All three Appellants argue that they have been denied due process by being subject to the current conditional discharge revocation procedures. KRS 532.043 governs conditional discharge, which is mandatory for all convicted sex offenders. In 2010, our Supreme Court declared KRS 532.043(5) unconstitutional. Jones v. Commonwealth, 319 S.W.3d 295 (Ky.2010). At that time, conditional discharge was supervised by the Division of Probation and Parole. However, revocation proceedings were being conducted by the courts. The Kentucky Supreme Court held that because the Division of Probation and Parole is in the executive branch of government, the statute had resulted in a violation of the doctrine of separation of powers: “KRS 532.043(5) violates Section 27 and Section 28 of the Kentucky Constitution by impermissibly conferring an executive power to revoke a post-incarceration or post-parole conditional release upon the judiciary.” Id. at 300.
After the Jones decision, the General Assembly duly revised the statute. The term conditional discharge is no longer used; it has now become post-incarceration supervision. Revocation decisions are now within the exclusive purview of the Parole Board, which conducts the revocation proceedings according to the mandates of Kentucky Administrative Regulation 501 KAR 1:070.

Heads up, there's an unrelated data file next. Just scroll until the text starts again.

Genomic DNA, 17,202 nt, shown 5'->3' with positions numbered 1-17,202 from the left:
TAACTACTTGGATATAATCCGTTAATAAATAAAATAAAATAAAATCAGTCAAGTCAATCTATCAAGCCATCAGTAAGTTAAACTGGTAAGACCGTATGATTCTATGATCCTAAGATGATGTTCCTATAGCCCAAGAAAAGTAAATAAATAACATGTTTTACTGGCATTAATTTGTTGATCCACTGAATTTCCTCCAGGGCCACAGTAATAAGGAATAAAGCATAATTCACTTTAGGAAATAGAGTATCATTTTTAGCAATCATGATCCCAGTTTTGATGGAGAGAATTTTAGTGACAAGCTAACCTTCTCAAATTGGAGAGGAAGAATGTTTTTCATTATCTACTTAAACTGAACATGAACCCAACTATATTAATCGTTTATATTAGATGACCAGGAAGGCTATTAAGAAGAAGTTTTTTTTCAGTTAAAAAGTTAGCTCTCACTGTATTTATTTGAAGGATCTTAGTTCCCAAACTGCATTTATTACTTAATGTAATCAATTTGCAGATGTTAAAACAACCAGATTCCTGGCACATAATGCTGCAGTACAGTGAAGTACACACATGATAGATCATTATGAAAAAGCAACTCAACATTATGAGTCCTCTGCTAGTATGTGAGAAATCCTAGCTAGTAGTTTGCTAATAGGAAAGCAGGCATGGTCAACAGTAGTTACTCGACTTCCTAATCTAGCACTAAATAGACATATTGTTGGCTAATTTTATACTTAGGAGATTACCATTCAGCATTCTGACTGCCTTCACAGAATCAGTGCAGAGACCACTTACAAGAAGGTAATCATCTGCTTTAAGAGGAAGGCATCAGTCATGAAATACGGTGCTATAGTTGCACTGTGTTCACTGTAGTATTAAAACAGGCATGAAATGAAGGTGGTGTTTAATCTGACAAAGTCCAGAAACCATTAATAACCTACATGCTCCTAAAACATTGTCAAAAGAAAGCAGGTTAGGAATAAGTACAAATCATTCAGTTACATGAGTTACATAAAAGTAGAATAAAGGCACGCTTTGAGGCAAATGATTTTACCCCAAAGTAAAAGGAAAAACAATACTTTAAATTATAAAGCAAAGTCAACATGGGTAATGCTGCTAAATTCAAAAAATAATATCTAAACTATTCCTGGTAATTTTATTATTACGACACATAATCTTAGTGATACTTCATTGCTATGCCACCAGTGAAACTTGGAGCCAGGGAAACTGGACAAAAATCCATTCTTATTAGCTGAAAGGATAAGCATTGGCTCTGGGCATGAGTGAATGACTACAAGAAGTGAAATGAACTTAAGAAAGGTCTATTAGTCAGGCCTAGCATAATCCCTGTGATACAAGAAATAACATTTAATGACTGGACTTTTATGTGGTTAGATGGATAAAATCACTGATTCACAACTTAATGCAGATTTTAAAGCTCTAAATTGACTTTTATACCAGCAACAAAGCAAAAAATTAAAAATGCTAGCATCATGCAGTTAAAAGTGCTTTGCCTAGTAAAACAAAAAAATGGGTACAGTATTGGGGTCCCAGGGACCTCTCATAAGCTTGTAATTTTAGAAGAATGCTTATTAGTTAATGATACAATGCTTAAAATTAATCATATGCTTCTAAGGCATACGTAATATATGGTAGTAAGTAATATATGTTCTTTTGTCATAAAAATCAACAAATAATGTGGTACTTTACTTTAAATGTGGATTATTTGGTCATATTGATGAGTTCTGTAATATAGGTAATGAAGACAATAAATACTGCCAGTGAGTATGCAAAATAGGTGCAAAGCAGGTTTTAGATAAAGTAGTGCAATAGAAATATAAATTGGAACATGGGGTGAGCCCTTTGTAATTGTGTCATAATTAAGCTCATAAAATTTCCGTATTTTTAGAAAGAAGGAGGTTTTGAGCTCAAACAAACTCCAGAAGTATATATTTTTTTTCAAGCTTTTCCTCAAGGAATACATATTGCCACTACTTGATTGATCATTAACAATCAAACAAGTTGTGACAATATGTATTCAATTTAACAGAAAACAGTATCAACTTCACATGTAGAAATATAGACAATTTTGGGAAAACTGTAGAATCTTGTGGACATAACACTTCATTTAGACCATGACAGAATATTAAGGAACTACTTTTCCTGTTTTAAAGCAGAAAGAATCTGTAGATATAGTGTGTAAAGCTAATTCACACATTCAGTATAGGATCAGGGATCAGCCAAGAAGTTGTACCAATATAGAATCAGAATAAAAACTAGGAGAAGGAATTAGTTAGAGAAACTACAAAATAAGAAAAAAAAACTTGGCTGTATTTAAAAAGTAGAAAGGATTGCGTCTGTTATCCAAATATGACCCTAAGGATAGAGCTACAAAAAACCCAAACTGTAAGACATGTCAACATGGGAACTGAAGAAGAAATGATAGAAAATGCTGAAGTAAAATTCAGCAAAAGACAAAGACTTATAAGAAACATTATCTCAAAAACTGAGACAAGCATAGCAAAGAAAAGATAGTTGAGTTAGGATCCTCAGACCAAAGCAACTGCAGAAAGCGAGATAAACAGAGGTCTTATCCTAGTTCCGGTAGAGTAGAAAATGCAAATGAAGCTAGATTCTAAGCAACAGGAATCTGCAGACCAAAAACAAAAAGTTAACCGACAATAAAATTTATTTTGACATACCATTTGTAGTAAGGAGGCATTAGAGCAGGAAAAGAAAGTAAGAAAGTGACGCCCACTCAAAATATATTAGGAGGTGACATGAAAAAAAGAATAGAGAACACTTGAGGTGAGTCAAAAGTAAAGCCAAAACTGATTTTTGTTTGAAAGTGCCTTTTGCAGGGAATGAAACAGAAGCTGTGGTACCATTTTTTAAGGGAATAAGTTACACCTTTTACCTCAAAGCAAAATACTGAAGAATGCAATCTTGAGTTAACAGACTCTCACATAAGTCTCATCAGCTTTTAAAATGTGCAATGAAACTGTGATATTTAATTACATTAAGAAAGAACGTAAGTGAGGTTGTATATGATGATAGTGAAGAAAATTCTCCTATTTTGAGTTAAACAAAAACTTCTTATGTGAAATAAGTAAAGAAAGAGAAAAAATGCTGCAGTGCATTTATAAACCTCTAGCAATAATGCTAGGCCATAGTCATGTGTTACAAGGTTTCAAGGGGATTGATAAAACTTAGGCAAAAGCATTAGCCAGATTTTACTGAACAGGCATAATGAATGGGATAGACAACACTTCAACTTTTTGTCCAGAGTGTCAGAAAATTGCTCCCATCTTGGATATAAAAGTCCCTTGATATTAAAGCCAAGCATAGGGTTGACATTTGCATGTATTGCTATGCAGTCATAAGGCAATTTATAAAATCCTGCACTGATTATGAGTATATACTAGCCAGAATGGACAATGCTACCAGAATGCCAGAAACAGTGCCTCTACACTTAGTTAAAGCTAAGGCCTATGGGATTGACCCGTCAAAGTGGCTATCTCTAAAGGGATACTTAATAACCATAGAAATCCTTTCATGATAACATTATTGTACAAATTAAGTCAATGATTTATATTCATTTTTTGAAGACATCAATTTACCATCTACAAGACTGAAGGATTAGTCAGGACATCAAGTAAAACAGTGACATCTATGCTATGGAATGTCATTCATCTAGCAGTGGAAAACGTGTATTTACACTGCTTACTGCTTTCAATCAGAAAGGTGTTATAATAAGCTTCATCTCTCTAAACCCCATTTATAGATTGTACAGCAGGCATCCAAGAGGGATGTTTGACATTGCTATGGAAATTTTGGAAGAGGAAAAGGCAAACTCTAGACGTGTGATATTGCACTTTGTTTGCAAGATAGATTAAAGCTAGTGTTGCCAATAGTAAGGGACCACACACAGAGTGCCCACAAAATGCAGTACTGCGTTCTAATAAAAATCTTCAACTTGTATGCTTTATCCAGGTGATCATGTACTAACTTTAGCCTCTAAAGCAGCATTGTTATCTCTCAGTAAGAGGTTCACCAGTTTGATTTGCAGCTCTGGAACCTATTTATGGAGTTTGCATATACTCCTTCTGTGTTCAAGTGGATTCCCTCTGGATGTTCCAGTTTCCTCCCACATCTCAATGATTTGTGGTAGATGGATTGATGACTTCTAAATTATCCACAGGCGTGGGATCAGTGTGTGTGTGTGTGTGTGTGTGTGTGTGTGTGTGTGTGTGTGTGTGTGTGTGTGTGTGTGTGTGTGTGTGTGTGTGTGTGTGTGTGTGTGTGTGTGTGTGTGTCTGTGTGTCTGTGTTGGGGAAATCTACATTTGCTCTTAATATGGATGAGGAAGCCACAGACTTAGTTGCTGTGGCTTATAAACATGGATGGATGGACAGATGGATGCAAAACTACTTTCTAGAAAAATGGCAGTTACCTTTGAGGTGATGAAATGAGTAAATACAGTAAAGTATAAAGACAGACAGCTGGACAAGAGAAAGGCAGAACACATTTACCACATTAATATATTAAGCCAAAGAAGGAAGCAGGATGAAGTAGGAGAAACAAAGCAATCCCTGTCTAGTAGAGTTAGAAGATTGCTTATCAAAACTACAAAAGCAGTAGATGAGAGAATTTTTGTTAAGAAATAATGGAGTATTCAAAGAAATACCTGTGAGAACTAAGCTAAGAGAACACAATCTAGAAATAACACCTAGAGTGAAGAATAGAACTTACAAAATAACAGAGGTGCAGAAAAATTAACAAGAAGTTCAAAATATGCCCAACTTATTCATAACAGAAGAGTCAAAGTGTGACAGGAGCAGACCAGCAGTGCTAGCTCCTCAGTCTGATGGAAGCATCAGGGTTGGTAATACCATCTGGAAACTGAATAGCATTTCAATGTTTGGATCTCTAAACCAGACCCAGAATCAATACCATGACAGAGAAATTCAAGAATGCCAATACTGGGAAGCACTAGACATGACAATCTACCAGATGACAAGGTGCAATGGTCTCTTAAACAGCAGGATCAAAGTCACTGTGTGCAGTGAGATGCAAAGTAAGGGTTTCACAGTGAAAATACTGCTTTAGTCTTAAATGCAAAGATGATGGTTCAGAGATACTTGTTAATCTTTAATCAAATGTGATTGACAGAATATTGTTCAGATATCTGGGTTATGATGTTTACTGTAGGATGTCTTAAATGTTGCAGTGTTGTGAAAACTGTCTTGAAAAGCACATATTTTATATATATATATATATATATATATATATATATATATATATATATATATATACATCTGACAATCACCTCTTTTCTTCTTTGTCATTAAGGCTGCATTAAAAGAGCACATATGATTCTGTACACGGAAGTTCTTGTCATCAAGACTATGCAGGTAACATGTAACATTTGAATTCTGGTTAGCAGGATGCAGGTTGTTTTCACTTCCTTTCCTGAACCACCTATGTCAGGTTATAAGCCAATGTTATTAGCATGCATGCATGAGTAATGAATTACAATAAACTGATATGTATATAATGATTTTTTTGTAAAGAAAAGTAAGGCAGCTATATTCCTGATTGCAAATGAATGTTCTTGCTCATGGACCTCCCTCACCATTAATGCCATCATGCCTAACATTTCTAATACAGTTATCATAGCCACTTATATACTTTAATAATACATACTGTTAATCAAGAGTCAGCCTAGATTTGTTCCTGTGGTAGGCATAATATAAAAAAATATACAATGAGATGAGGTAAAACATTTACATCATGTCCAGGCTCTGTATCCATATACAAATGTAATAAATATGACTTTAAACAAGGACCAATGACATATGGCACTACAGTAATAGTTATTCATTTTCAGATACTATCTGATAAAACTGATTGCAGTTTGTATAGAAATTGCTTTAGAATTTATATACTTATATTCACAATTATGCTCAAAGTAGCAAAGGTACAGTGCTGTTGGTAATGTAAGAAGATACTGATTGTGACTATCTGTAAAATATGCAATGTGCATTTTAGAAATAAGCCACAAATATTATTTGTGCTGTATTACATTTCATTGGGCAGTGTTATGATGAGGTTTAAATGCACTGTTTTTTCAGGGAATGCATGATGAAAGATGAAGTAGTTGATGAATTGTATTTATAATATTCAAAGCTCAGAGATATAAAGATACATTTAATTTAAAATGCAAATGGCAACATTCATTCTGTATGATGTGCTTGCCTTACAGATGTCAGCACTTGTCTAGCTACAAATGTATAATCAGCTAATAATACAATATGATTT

The Appellants argue that the new procedures diminish their constitutional right to due process. They claim that they were not given fair warning of a stricter punishment at the time they entered their guilty pleas. Under the old version of KRS 532.043, revocation hearings were held in a courtroom; counsel was required for defendants; judges from the jurisdiction where charges were incurred presided; and defendants were granted direct appeals to the Court of Appeals. The trial court could revoke the conditional discharge “so long as the evidence support[ed] at least one violation. Messer v. Commonwealth, 754 S.W.2d 872, 873 (Ky.App.1988).